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soka.php installed through Cpanel

Discussion in 'Security' started by dennismv, Sep 18, 2010.

  1. dennismv

    dennismv Member

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    I saw a file called soka.php in the root of my public_html directory. I did not put it there. By appearance, the file was used to send out mail.

    This has happened before, so I knew where to look again. Here are relevant parts of my /usr/local/cpanel/logs/access_log: access log

    From what I see, someone was able to login as 'root' into my CPanel's WHM and from there pull up a file list of the webroot on my user accounts and put a file with user credentials called 'soka.php' in there. And there it was. Can you tell me what it was and how to stop this from happening again?
     
  2. maever

    maever Active Member

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    This seems like a serious issue Dennismv.

    Do you have reason to believe they infiltrated the root user?
    If that is the case then it would be a challange to recover your system.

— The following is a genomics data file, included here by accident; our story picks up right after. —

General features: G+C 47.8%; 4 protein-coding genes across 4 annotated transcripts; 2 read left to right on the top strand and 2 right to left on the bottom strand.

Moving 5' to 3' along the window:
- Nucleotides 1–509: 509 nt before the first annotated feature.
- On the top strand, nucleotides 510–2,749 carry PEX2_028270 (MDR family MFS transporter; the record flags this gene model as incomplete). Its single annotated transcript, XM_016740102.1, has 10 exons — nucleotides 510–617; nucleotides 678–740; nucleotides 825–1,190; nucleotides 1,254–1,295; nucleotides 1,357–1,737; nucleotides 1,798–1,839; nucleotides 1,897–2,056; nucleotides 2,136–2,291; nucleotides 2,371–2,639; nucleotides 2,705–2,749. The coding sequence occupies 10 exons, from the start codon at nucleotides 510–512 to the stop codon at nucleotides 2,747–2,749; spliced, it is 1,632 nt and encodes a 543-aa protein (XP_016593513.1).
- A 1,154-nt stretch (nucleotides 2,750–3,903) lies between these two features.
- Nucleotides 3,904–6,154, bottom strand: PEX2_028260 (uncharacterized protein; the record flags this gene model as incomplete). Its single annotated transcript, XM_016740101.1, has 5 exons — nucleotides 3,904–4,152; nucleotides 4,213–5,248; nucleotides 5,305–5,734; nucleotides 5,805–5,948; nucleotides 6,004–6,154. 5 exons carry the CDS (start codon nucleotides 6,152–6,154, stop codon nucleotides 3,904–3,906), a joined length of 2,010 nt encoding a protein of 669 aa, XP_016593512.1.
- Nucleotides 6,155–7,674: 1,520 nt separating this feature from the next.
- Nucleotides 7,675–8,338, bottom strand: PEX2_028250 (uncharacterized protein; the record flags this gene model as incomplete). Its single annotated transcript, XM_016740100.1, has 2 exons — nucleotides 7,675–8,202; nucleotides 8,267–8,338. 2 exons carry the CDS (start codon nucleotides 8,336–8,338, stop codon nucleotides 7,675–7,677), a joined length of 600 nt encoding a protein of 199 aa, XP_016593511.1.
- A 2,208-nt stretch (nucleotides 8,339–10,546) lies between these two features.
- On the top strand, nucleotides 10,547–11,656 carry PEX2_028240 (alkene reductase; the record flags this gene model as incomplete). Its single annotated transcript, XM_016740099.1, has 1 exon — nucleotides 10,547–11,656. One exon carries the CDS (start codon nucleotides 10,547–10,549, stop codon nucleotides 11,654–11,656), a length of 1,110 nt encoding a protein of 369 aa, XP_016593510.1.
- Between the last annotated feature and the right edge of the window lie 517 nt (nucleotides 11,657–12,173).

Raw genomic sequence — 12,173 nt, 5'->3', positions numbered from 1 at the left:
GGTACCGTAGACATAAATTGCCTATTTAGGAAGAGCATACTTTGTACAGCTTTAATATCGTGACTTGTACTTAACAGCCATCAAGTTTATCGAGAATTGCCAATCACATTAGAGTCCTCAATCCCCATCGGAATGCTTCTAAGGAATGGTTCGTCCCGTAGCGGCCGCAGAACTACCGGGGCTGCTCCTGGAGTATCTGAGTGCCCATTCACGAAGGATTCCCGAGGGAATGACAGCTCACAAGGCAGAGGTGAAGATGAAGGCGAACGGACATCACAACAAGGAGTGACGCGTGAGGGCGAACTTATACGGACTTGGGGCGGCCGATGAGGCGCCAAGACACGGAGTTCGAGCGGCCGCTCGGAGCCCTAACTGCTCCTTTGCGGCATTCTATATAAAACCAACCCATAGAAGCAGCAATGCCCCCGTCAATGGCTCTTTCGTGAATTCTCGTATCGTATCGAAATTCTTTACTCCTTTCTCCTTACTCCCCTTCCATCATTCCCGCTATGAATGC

(as they usually install automated rootkits, you can check with rkhunter The Rootkit Hunter project)

    It's hard to tell how exactly your system's security got compromised.
    They could have used an old bugged service, used /tmp loggers to log incoming traffic, could have sniffed traffic, used the famous 64bit kernel exploit, etc)
    In these cases prevention is really the best tactic.

    I would recommend a system reinstall and following this guide:
    http://forums.cpanel.net/f185/beginners-guide-securing-your-server-30159.html

    Other tips:

    * Install CSF (configserver firewall, keeps out a lot of nasty stuff)
    * follow the CSF server security guide to secure your server.
    * Make sure you allow only secure logins to cpanel/WHM (through HTTPS, can be set in tweak settings)
    * Do not hand out shell access! if you have to, then make sure you use jailshell (can be set in tweak settings).
    * Run a secure environment with SuPHP, Mod_security and Suhosin apache module.

    If you need professional help with restoring your server, the people of ConfigServer Services do a good job!
     
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